Tag: dreams

Four Friends


Four Friends (1981)
★★ / ★★★★

Danilo (Craig Wasson), David (Michael Huddleston), Tom (Jim Metzler), and Georgia (Jodi Thelen) were best friends. All three guys wanted to win the girl’s affections but she had big dreams of making it as a star. We saw the story through Danilo’s eyes, a first-generation American from Yugoslavia, as the four graduated high school and things began to change drastically in the 1960s. Written by Steve Tesich and directed by Arthur Penn, “Four Friends” could have a great story about friendship and dreams, at times the two being mutually exclusive, but I wasn’t convinced it highlighted the parallels between the changing friendship and the changing politics with enough clarity. The weakness was we didn’t really know who David, Tom, and Georgia were. We knew David was afraid of becoming just like his mortician father, Tom was charming and athletic, and Georgia had a flair for the dramatic but such were surface characteristics. We learned most about Danilo and his feelings of wanting to become more than his working-class parents. The Yugoslavian father (Miklos Simon) was very old-fashioned and having such a strong paternal figure shaped Danilo’s many decisions between settling down and yearning to be free. It was interesting that he went off to college believing that he had dreams to pursue but he later realized that perhaps the main reason he went away was to avoid being with Georgia and the supposed friendly competition among his mates. Since the title suggested it was about a friendship of four, I was curious to know how the other three felt about Danilo when he went away. There were suggestions that he rarely visited. Danilo’s mother and his friends took great pleasure in watching Danilo on television when he appeared on academic game shows. Although shot in a somewhat distant manner, I noticed the way their eyes fixated on the screen. It was as if the screen reflected their own ambitions, once within the realm of possibility but they knew such dreams were now out of reach. Furthermore, in the amusing wedding scene, which was really sad in its core, Danilo wasn’t even aware which one of his friends were getting married. The scene was played for laughs, especially with Danilo’s very embarrassed roommate (Reed Birney), but it underlined how out-of-touch our protagonist was with people who he considered his best friends. It would have been interesting to know how the other three assessed the situation. But what I liked about “Four Friends” was, even though we didn’t know each of them fully, the dynamics of friendship among the four were always changing. I believed their evolution from idealistic teenagers who wanted to accomplish everything to more secure adults. If it had spent more time exploring the other three friends’ lives and if the political backdrop had been more pronounced, it would have had a much needed surge of energy.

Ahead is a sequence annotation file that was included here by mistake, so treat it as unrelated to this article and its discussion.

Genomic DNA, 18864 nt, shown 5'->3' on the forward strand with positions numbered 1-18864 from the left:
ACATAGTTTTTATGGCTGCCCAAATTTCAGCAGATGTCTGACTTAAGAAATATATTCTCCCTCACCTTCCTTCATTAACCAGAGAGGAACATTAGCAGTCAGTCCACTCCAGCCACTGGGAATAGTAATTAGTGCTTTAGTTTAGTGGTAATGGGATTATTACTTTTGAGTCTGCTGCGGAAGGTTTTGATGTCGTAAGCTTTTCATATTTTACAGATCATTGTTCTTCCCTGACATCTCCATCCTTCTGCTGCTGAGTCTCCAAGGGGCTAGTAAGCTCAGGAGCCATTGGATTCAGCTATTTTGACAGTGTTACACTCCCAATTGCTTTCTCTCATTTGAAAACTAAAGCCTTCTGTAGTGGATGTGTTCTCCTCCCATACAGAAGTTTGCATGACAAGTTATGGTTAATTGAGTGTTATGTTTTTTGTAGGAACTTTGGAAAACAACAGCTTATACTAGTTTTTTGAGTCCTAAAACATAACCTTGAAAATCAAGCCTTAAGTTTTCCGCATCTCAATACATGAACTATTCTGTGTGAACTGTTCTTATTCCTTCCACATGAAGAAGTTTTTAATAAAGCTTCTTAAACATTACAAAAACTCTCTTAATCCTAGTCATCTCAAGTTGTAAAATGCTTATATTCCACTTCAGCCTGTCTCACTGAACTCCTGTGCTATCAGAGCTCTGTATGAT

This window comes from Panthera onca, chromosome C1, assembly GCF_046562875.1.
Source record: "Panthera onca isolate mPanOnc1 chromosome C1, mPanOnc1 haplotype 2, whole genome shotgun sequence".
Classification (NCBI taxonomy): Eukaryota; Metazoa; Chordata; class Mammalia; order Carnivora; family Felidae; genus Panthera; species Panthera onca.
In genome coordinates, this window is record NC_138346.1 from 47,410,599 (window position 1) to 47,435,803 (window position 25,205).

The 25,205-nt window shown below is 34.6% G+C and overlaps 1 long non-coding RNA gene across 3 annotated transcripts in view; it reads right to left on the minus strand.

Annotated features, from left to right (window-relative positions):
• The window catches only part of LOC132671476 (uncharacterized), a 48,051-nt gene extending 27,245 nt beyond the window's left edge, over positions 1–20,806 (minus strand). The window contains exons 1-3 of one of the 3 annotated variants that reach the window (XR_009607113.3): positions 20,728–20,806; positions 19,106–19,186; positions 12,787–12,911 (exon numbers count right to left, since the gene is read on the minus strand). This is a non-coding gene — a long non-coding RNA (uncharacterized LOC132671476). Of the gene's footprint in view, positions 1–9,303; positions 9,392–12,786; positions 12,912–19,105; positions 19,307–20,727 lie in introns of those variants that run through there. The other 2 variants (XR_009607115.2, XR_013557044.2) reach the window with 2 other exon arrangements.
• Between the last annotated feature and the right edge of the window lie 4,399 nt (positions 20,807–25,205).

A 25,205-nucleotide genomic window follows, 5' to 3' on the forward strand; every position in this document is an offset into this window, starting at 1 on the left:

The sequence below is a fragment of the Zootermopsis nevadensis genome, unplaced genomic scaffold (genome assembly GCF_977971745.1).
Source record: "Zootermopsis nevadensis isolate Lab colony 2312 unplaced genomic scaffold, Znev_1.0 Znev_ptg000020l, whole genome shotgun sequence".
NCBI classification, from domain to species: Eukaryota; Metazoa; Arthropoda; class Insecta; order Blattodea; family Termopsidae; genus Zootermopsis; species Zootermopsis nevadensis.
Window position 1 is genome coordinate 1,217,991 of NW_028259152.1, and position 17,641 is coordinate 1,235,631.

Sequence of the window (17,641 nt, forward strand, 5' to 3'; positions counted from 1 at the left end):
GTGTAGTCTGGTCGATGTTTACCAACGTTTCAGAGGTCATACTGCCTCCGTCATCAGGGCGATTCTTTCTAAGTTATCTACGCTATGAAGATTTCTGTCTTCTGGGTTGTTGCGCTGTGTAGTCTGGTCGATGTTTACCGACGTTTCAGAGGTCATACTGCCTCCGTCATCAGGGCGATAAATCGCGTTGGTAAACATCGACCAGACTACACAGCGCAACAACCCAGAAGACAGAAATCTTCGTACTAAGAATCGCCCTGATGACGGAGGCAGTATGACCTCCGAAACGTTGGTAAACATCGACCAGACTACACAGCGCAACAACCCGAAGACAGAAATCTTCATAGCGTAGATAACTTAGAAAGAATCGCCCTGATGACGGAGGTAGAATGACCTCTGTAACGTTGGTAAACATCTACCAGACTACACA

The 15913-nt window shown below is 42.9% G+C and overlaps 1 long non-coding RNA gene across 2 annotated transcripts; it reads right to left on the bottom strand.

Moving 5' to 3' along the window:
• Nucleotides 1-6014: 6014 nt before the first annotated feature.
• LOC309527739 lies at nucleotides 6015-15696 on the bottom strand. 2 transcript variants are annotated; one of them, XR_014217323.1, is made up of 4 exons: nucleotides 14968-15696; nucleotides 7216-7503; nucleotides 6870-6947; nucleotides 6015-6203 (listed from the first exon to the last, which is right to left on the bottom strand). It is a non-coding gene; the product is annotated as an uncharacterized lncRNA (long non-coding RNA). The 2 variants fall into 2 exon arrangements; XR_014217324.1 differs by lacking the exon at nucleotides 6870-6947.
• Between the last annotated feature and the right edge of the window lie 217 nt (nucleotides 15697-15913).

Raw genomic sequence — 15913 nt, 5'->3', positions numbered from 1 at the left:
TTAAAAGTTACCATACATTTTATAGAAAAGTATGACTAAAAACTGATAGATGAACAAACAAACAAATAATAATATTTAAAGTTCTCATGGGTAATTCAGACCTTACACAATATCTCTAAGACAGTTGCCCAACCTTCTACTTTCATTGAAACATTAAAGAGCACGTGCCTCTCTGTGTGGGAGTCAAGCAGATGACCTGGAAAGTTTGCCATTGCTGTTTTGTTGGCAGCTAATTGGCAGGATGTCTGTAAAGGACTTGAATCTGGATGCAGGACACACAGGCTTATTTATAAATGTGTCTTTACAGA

Total Recall


Total Recall (1990)
★★★ / ★★★★